A Genetic Deconstruction of Neurocognitive Traits in Schizophrenia and Bipolar Disorder
Fernandes, Carla P. D.
Ersland, Kari M.
Lundervold, Astri J.
Nöthen, Markus M.
Ophoff, Roel A.
Uitterlinden, André G.
Andreassen, Ole A.
Steen, Vidar M.
Le Hellard, StephanieNote: Order does not necessarily reflect citation order of authors.
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CitationFernandes, C. P. D., A. Christoforou, S. Giddaluru, K. M. Ersland, S. Djurovic, M. Mattheisen, A. J. Lundervold, et al. 2013. “A Genetic Deconstruction of Neurocognitive Traits in Schizophrenia and Bipolar Disorder.” PLoS ONE 8 (12): e81052. doi:10.1371/journal.pone.0081052. http://dx.doi.org/10.1371/journal.pone.0081052.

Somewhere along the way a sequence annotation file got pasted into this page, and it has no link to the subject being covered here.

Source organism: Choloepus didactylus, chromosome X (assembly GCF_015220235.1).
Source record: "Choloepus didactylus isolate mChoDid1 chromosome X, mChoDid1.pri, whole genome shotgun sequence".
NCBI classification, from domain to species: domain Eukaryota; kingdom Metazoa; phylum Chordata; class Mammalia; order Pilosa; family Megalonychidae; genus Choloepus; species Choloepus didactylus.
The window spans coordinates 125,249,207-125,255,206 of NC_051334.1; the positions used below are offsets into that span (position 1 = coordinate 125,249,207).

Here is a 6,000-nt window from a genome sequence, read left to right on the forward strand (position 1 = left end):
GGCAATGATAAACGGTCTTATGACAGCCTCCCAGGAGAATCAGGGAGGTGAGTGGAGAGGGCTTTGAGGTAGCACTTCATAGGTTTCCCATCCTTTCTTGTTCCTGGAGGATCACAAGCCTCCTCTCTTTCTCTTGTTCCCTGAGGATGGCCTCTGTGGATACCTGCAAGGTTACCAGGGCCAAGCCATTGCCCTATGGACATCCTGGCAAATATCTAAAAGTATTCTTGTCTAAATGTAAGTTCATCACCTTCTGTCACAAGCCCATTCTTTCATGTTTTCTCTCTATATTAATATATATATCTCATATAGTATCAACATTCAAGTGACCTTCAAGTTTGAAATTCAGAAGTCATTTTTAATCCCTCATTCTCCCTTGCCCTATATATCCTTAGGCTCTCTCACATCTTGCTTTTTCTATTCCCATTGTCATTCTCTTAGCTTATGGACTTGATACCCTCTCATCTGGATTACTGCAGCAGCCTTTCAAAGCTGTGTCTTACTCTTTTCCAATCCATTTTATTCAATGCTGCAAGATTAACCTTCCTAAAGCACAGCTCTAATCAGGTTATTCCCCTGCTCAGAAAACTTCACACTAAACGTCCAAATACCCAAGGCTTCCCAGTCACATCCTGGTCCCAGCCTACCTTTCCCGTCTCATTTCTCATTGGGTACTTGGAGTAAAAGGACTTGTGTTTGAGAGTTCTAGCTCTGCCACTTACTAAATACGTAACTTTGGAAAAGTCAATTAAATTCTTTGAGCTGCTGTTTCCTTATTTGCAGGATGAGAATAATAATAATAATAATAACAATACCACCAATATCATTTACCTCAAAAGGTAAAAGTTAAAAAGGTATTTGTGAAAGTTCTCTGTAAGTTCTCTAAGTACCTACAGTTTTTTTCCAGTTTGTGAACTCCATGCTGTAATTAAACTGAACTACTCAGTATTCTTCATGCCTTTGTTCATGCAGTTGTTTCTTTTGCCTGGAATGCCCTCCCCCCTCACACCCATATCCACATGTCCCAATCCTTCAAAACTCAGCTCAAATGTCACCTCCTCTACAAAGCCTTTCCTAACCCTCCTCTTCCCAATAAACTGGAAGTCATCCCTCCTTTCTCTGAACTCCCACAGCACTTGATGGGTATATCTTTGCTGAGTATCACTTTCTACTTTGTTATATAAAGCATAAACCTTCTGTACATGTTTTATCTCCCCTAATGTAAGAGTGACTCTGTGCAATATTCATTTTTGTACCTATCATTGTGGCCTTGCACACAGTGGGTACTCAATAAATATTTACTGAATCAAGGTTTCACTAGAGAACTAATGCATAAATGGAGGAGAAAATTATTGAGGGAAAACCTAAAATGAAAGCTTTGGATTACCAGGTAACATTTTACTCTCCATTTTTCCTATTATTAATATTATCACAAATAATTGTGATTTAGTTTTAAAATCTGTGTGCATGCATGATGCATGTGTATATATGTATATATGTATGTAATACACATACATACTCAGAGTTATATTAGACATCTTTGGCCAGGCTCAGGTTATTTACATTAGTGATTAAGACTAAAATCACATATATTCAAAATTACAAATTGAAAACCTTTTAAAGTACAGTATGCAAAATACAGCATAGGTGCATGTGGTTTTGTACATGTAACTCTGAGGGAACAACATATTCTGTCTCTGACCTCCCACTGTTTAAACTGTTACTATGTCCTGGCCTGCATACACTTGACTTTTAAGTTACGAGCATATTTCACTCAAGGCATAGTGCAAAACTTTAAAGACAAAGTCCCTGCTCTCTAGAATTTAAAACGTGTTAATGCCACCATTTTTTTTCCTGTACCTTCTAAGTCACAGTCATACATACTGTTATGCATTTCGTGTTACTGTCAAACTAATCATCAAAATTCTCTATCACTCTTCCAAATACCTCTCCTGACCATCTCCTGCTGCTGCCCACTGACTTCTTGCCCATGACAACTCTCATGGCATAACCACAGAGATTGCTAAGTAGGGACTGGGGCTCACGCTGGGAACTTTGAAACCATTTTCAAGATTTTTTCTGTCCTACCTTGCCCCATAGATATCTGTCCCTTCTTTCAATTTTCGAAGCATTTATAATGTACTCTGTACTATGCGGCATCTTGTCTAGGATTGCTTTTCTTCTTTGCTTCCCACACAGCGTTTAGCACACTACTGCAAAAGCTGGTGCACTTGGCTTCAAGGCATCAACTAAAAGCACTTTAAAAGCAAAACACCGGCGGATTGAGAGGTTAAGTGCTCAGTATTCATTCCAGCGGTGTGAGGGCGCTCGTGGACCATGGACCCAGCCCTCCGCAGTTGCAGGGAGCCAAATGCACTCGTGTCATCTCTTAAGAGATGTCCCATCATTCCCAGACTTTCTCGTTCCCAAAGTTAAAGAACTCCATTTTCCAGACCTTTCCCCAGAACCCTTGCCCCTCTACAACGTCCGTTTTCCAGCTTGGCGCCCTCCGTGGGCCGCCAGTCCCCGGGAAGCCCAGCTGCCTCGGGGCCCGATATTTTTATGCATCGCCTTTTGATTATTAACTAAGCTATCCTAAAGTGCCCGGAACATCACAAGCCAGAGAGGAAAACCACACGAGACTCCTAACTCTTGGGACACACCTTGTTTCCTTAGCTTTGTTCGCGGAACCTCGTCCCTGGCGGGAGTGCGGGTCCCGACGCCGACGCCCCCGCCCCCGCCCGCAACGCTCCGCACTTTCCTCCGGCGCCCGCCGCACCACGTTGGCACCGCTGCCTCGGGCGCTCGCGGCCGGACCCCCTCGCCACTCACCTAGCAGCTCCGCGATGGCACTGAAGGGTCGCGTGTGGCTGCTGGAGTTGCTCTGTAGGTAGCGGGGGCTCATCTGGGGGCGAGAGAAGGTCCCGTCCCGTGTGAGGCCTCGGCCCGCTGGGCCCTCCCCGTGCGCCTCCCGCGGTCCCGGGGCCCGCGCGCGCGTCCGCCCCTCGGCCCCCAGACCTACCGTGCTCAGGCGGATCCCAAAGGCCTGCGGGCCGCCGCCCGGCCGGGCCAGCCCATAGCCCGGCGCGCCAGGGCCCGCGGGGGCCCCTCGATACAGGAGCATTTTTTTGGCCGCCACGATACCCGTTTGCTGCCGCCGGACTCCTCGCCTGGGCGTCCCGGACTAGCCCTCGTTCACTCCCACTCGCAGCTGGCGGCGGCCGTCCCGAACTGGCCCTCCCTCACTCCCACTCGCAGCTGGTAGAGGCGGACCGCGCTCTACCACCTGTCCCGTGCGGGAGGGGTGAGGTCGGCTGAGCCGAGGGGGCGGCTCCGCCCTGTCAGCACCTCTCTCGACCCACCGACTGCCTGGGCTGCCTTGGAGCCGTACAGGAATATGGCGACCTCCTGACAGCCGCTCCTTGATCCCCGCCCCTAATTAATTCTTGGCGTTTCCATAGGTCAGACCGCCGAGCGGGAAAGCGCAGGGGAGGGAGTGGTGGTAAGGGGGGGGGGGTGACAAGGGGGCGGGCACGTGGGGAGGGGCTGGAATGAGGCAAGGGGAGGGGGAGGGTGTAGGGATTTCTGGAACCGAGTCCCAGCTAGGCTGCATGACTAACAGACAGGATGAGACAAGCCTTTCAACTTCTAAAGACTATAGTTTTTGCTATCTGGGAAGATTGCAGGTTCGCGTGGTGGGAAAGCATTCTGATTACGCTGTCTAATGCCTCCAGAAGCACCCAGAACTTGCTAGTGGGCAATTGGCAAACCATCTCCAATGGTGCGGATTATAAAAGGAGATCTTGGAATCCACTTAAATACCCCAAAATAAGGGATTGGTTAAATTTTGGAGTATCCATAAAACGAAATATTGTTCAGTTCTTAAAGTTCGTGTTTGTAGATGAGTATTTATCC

AbstractBackground: Impairments in cognitive functions are common in patients suffering from psychiatric disorders, such as schizophrenia and bipolar disorder. Cognitive traits have been proposed as useful for understanding the biological and genetic mechanisms implicated in cognitive function in healthy individuals and in the dysfunction observed in psychiatric disorders. Methods: Sets of genes associated with a range of cognitive functions often impaired in schizophrenia and bipolar disorder were generated from a genome-wide association study (GWAS) on a sample comprising 670 healthy Norwegian adults who were phenotyped for a broad battery of cognitive tests. These gene sets were then tested for enrichment of association in GWASs of schizophrenia and bipolar disorder. The GWAS data was derived from three independent single-centre schizophrenia samples, three independent single-centre bipolar disorder samples, and the multi-centre schizophrenia and bipolar disorder samples from the Psychiatric Genomics Consortium. Results: The strongest enrichments were observed for visuospatial attention and verbal abilities sets in bipolar disorder. Delayed verbal memory was also enriched in one sample of bipolar disorder. For schizophrenia, the strongest evidence of enrichment was observed for the sets of genes associated with performance in a colour-word interference test and for sets associated with memory learning slope. Conclusions: Our results are consistent with the increasing evidence that cognitive functions share genetic factors with schizophrenia and bipolar disorder. Our data provides evidence that genetic studies using polygenic and pleiotropic models can be used to link specific cognitive functions with psychiatric disorders.
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